When the individual system has been subjected to suitable adjustment, the need for initiation of corrections will be less frequent and they will only adjust the torque according to subsequent wear etc. The log matrix may, for example, be used thereafter for counting all gear changes which take place at each operating point, and the initiation of corrections may subsequently take place on a longer time basis depending on the value in the log matrix. For example, correction may be initiated at every gear change for the first 50 gear changes, at every tenth gear change for gear changes 51-300, at every twentieth gear change for gear changes 301-1000, and so on.
Experiments have shown that the length of the preferably fixed measuring period mp can be kept as short as 0.1 second in certain applications. In practical use, however, there may be good reasons for adopting somewhat longer measuring periods, e.g., between 0.1 and 0.4 second, preferably 0.3second, because the system may be subject to signal delays and inertia in mechanical components.
The MG (n,T) and MPTO (n,T) matrices contain predetermined operating points whereby the operating points with regard to engine temperature T are divided into steps of 10°-20° C. in the normal engine operating temperature range of about 70°-90° C. and into smaller steps at lower operating temperatures in the range below 70° C., and those with regard to engine speed are divided into steps of 100-200 rpm.
In the correction of the MG (n,T) and MPTO (n,T) matrices at eachrelevant operating point at which gear changing and measurement are initiated it is also possible to correct nearby ones (e.g., at least four nearby operating points in the particular matrix) proportionally to the relevant correction torque and to how close the nearby operating points inthe matrix are to the particular operating point. If the particular operating point corresponds directly to the operating point in the particular matrix, only the latter operating point is corrected.
In the embodiment described, correction of the zero torques MG and MPTO was effected in the respective matrices so that in each matrix anew corrected value replaced a previous stored value. In an alternative embodiment it is in each case possible instead to have fixed basic values stored in a basic matrix and have the required corrections stored in a separate correction matrix so that the relevant torque value is formed by the values from these two matrices being combined with one another. In such cases all that is updated is the correction required in the correction matrix.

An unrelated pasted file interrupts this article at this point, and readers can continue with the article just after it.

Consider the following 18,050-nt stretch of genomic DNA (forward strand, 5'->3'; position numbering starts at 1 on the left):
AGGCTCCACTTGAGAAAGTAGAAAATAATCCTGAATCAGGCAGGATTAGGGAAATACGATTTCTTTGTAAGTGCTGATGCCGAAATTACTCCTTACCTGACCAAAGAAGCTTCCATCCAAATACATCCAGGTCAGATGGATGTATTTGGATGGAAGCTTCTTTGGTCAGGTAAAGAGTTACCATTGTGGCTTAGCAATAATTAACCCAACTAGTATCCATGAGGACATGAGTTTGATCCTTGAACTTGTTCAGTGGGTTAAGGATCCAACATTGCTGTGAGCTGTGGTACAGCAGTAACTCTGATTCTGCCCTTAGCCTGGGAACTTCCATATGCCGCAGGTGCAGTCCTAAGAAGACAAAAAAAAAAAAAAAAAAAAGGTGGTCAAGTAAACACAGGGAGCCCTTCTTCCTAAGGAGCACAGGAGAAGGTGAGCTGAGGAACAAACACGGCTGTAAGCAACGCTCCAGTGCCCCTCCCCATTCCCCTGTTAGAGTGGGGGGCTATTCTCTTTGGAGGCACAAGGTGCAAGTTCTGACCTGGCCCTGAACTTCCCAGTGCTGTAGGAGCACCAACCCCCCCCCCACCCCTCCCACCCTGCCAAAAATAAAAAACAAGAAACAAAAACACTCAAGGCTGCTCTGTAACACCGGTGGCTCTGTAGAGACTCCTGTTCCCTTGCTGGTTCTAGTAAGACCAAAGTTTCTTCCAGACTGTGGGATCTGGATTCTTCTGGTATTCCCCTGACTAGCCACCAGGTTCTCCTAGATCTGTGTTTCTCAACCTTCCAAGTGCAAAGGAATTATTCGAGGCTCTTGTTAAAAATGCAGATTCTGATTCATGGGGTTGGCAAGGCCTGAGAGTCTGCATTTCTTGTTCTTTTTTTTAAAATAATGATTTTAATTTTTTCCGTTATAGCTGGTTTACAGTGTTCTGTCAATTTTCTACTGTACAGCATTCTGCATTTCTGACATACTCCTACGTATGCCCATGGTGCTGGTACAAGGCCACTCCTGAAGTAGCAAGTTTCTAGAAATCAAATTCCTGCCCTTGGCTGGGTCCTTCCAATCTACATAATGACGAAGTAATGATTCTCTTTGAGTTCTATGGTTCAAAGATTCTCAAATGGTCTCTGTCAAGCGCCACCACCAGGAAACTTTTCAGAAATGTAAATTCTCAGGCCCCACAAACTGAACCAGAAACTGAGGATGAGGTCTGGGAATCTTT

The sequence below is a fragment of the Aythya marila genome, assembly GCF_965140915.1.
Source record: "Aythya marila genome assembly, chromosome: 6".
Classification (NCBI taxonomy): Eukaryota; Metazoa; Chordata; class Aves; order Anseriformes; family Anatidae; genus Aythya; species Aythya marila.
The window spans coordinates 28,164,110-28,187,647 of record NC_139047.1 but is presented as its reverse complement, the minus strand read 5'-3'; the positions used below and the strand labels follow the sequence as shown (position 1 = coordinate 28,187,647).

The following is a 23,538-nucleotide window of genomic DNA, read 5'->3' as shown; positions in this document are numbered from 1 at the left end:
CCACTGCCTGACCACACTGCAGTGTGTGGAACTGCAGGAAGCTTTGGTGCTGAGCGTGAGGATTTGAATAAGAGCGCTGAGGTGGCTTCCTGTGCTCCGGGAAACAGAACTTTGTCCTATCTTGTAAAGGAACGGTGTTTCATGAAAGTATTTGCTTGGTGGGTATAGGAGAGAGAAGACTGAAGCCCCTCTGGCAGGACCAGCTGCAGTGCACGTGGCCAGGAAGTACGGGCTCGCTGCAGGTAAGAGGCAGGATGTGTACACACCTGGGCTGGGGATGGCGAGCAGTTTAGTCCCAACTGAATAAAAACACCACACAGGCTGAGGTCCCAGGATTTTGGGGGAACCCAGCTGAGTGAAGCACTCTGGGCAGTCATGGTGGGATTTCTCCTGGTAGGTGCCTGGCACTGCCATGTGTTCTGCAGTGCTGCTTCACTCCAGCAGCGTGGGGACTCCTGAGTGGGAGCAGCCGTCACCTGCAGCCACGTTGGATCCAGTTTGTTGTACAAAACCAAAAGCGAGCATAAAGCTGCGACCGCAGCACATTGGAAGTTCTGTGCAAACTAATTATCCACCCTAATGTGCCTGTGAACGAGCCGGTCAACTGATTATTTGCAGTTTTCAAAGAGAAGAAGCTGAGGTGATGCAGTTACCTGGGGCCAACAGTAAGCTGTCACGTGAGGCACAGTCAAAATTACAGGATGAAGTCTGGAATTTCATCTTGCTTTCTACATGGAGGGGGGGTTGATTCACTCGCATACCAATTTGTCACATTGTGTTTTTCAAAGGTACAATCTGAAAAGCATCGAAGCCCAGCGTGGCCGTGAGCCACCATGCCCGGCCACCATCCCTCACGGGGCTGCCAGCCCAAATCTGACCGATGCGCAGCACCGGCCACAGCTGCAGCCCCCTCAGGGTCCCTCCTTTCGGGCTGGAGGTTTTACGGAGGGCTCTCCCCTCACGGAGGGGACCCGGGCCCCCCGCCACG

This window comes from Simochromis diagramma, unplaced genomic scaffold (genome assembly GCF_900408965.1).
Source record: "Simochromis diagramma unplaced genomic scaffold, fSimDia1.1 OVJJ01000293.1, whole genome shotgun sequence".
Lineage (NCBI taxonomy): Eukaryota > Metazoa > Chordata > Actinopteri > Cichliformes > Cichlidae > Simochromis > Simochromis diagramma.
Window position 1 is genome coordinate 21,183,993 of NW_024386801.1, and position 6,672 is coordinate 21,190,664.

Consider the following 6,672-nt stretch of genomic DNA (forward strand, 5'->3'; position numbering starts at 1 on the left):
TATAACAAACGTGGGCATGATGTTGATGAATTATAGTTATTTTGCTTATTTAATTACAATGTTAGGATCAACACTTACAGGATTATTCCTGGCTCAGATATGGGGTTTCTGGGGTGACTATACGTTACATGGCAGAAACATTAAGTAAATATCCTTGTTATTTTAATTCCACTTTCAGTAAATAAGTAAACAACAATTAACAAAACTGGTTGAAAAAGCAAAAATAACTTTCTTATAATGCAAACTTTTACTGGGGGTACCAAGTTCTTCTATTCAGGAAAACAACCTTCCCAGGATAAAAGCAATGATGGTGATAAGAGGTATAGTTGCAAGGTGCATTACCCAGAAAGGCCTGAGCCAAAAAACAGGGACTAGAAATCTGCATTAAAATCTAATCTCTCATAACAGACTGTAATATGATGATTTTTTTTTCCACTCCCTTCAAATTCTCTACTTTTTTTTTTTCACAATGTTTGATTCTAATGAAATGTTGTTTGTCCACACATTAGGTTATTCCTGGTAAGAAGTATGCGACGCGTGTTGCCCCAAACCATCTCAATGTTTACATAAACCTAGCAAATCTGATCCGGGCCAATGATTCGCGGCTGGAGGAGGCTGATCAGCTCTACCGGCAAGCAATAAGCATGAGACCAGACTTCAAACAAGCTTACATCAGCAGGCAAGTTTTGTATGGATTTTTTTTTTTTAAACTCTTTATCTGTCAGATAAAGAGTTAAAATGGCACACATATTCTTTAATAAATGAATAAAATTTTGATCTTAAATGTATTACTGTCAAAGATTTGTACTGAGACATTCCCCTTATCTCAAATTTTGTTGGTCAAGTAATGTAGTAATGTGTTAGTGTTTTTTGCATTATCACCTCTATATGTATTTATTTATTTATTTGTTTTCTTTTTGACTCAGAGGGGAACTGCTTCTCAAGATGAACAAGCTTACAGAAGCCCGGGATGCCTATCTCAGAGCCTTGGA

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|US5456643 *||Jun 10, 1993||Oct 10, 1995||Honda Giken Kogyo Kabushiki Kaisha||System for controlling automobile transmission|
|US5595551 *||May 8, 1995||Jan 21, 1997||Scania Cv Aktiebolag||Method for control of engine torque during gear changing|
|Citing Patent||Filing date||Publication date||Applicant||Title|
|US6035252 *||Sep 29, 1998||Mar 7, 2000||Ford Global Technologies, Inc.||Engine torque control|
|US6155955 *||Nov 3, 1997||Dec 5, 2000||Zf Friedrichshafen Ag||Operating method for a motor vehicle driving unit|
|US6345529 *||Jun 24, 1998||Feb 12, 2002||Scania Cv Aktiebolag||Method of gear changing in a motor vehicle|
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|US7769514 *||Feb 25, 2005||Aug 3, 2010||Renault S.A.S.||Method and device for damping control of oscillating modes of a continuously variable transmission provided with an electric variator|
|US7860630 *||Dec 8, 2005||Dec 28, 2010||Renault S.A.S.||Method and device for controlling heat engine torque saturation in an infinitely variable transmission with electric speed selector|
|US8095285||Jun 29, 2007||Jan 10, 2012||Caterpillar Inc.||Method for derating a power source to limit damage|
|US20050159270 *||Mar 17, 2003||Jul 21, 2005||Lars-Gunnar Hedstrom||Arrangement and method for allowing disengagement of a gear in a gearbox|
|US20060047395 *||Nov 7, 2003||Mar 2, 2006||Mitsubishi Fuso Truck And Bus Corporation||Method and device for controlling gear shift of mechanical transmission|
|US20070192008 *||Feb 25, 2005||Aug 16, 2007||Renault S.A.S||Method and device for damping control of oscillating modes of a continuously variable transmission provided with an electric variator|
|US20080146414 *||Dec 8, 2005||Jun 19, 2008||Renault S.A.S.||Method And Device For Controlling Heat Engine Torque Saturation In An Infinitely Variable Transmission With Electric Speed Selector|
|US20090000292 *||Jun 29, 2007||Jan 1, 2009||Schifferer Andrew N||Method for derating a power source to limit damage|
|U.S. Classification||73/114.15, 73/862.31, 73/862.191|
|International Classification||B60W30/18, B60W10/11, F16H61/04, F02D29/00, B60W10/04, F16H61/00, F16H63/50|
|Cooperative Classification||F16H2342/00, B60W10/11, F16H63/502, B60W10/04, B60W2510/1065, B60W30/1819, B60W2510/0676|
|Jan 15, 1997||AS||Assignment|
Owner name: SCANIA CV AKTIEBOLAG, A SWEDISH CORPORATION, SWEDE
Free format text: ASSIGNMENT OF ASSIGNORS INTEREST;ASSIGNOR:SODERMAN, GORAN;REEL/FRAME:008397/0985
Effective date: 19970115
|Jul 11, 2002||FPAY||Fee payment|
Year of fee payment: 4
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Year of fee payment: 8
|Jul 1, 2010||FPAY||Fee payment|
Year of fee payment: 12